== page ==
irish-teachers-out-of-work

Almost half of young Irish teachers out of work

There are dwindling numbers of young, Irish teachers in the classroom, with nearly half currently out of work.

As the Irish News explains, older staff remaining in the profession for longer and limited job openings are among the factors blamed for the ageing profession.

Only around one in ten Irish teachers are aged 30 or under, shows data from the General Teaching Council, while the number of registered teachers aged 65 is on the rise. This is a stark contrast to the British average in which teachers aged under 30 are up by 1.9% since 2010 and make up a full quarter of the teaching workforce while over 50s have dropped by 6% and make up only 15.6% of the teaching workforce. (NAHT workforce survey)

A multi-million pound initiative to replace hundreds of teachers nearing retirement with younger staff has been launched in a bid to reverse the decline.

According to the Council’s data, there were 3,926 teachers aged under 30 on the register in March 2017 – of whom, only 2,135 were actually teaching.

The proportion of registered 24-29 year-olds dropped for the fourth consecutive row; the percentage stood at 14.7%, down from 16.1% in 2013.

The Investing in the Teaching Workforce Scheme is hoped to boost the number of young staff in the profession, with 500 recently-qualified graduates replacing older staff willing to retire early.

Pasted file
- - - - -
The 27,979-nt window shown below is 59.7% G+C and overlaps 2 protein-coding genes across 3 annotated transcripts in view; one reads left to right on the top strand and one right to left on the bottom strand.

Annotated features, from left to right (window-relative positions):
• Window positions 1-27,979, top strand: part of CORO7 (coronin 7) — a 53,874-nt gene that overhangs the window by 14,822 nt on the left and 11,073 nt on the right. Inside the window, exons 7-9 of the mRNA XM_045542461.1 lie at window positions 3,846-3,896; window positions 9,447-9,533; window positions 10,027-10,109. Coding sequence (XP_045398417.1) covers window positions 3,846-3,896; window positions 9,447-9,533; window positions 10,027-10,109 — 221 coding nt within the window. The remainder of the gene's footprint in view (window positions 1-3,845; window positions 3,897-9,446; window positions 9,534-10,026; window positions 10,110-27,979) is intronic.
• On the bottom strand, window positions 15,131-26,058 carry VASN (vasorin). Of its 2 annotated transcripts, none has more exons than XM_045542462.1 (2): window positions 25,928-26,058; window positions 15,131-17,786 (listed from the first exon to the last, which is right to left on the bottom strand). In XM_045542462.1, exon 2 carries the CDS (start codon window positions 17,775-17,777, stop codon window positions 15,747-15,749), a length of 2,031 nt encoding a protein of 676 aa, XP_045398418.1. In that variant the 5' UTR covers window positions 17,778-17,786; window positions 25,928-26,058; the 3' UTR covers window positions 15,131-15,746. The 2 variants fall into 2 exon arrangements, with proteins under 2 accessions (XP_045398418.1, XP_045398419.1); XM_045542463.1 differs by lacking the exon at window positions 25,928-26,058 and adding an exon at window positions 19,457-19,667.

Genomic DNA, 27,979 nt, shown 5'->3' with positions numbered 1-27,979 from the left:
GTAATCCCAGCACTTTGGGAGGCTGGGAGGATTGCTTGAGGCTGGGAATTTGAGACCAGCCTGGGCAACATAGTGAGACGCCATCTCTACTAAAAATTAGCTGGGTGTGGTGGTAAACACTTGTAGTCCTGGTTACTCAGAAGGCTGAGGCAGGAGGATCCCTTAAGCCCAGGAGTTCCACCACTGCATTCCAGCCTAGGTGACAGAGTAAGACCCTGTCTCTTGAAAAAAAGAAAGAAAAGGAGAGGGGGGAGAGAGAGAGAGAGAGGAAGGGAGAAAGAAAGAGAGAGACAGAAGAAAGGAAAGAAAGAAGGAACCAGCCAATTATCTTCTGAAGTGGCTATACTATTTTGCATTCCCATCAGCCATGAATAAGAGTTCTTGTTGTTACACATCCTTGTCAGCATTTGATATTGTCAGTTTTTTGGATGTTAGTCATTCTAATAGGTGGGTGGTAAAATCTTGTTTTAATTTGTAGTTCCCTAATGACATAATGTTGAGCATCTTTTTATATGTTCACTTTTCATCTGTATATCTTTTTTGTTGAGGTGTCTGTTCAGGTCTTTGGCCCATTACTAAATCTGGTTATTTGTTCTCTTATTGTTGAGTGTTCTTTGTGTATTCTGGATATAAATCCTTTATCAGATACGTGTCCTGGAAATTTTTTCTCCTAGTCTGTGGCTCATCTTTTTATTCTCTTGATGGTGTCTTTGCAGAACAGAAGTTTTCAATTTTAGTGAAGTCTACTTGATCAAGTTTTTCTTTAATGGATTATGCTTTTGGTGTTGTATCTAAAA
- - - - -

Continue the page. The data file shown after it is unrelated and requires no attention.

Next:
Young teachers moving abroad

Interestingly, another article on the Irish Sun reveals how many young Irish graduates are packing their cases and moving abroad to teach.

Citing career consultant and interview coach Orla Donagher, young professionals are attracted by the packages offered by schools and companies abroad.

Ann-Marie Somers decided to move to Dubai from Ireland in 2016 in order to broaden her horizons and travel.

“The starting salary offered in Dubai exceeded the salary that I was receiving in Ireland and also included accommodation, annual flights home and medical insurance, as well as guaranteed sunshine all year round.”

She admitted that she misses Ireland, but said: “[There’s] a huge Irish expat community here. I never really feel like I’m away from home, thanks to Skype and Facebook.

“There are plenty of Irish events hosted in Irish venues, especially around St Patrick’s Day.”

Ann-Marie plans to stay teaching in the country for at least another year, as she feels Dubai has so much to offer.

“There are very few countries in the world which offer teachers the opportunity to travel while also guaranteeing employment upon returning home.”

Do you have itchy feet? Find out what amazing opportunities are out there by searching the eTeach International job board today.

Sources:

https://www.irishnews.com/news/educationnews/2018/07/02/news/proportion-of-young-teachers-falling-1370291/

https://www.thesun.ie/news/2790359/irish-graduates-jobs-abroad-economy/

 

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